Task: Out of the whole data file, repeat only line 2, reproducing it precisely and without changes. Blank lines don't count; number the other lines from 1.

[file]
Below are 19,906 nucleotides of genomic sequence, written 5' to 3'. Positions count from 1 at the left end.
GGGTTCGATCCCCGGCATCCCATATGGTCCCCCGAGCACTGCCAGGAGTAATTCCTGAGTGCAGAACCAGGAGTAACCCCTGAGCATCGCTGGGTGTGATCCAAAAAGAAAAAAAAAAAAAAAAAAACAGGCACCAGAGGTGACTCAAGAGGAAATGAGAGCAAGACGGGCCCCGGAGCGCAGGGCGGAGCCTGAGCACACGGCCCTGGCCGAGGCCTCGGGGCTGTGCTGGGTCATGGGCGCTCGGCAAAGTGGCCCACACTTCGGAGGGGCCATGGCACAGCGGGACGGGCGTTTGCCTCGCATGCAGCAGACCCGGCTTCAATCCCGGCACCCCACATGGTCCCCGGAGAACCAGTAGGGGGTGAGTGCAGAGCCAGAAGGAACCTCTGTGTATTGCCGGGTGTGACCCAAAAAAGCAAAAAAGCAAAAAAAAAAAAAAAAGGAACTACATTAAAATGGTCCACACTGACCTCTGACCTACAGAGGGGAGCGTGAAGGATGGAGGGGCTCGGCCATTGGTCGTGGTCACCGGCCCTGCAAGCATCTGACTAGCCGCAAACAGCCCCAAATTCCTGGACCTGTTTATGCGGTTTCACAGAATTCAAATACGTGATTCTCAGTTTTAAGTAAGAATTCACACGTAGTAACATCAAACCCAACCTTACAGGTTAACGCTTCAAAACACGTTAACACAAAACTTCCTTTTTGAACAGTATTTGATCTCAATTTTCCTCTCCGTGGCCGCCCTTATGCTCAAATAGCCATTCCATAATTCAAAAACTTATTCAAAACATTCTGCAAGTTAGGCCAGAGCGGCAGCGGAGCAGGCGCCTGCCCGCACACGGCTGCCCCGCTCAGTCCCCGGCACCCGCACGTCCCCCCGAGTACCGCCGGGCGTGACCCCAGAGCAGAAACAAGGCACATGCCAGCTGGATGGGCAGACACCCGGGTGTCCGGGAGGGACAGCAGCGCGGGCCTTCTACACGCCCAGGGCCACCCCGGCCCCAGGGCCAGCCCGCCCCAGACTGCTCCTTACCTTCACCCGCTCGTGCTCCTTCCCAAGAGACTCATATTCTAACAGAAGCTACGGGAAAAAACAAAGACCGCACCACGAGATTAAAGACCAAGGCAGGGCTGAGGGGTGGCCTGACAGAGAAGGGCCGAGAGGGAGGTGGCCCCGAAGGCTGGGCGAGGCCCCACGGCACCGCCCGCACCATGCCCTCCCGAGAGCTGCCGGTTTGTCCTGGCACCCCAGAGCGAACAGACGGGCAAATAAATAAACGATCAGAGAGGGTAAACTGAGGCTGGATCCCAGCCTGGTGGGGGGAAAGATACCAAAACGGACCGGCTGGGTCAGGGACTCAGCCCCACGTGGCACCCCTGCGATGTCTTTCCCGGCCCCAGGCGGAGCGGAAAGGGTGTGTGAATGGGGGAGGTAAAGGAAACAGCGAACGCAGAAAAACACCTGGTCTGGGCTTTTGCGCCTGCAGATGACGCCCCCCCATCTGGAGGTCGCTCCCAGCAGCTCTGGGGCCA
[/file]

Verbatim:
GGGTTCGATCCCCGGCATCCCATATGGTCCCCCGAGCACTGCCAGGAGTAATTCCTGAGTGCAGAACCAGGAGTAACCCCTGAGCATCGCTGGGTGTGATCCAAAAAGAAAAAAAAAAAAAAAAAAACAGGCACCAGAGGTGACTCAAGAGGAAATGAGAGCAAGACGGGCCCCGGAGCGCAGGGCGGAGCCTGAGCACACGGCCCTGGCCGAGGCCTCGGGGCTGTGCTGGGTCATGGGCGCTCGGCAAAGTGGCCCACACTTCGGAGGGGCCATGGCACAGCGGGACGGGCGTTTGCCTCGCATGCAGCAGACCCGGCTTCAATCCCGGCACCCCACATGGTCCCCGGAGAACCAGTAGGGGGTGAGTGCAGAGCCAGAAGGAACCTCTGTGTATTGCCGGGTGTGACCCAAAAAAGCAAAAAAGCAAAAAAAAAAAAAAAAGGAACTACATTAAAATGGTCCACACTGACCTCTGACCTACAGAGGGGAGCGTGAAGGATGGAGGGGCTCGGCCATTGGTCGTGGTCACCGGCCCTGCAAGCATCTGACTAGCCGCAAACAGCCCCAAATTCCTGGACCTGTTTATGCGGTTTCACAGAATTCAAATACGTGATTCTCAGTTTTAAGTAAGAATTCACACGTAGTAACATCAAACCCAACCTTACAGGTTAACGCTTCAAAACACGTTAACACAAAACTTCCTTTTTGAACAGTATTTGATCTCAATTTTCCTCTCCGTGGCCGCCCTTATGCTCAAATAGCCATTCCATAATTCAAAAACTTATTCAAAACATTCTGCAAGTTAGGCCAGAGCGGCAGCGGAGCAGGCGCCTGCCCGCACACGGCTGCCCCGCTCAGTCCCCGGCACCCGCACGTCCCCCCGAGTACCGCCGGGCGTGACCCCAGAGCAGAAACAAGGCACATGCCAGCTGGATGGGCAGACACCCGGGTGTCCGGGAGGGACAGCAGCGCGGGCCTTCTACACGCCCAGGGCCACCCCGGCCCCAGGGCCAGCCCGCCCCAGACTGCTCCTTACCTTCACCCGCTCGTGCTCCTTCCCAAGAGACTCATATTCTAACAGAAGCTACGGGAAAAAACAAAGACCGCACCACGAGATTAAAGACCAAGGCAGGGCTGAGGGGTGGCCTGACAGAGAAGGGCCGAGAGGGAGGTGGCCCCGAAGGCTGGGCGAGGCCCCACGGCACCGCCCGCACCATGCCCTCCCGAGAGCTGCCGGTTTGTCCTGGCACCCCAGAGCGAACAGACGGGCAAATAAATAAACGATCAGAGAGGGTAAACTGAGGCTGGATCCCAGCCTGGTGGGGGGAAAGATACCAAAACGGACCGGCTGGGTCAGGGACTCAGCCCCACGTGGCACCCCTGCGATGTCTTTCCCGGCCCCAGGCGGAGCGGAAAGGGTGTGTGAATGGGGGAGGTAAAGGAAACAGCGAACGCAGAAAAACACCTGGTCTGGGCTTTTGCGCCTGCAGATGACGCCCCCCCATCTGGAGGTCGCTCCCAGCAGCTCTGGGGCCA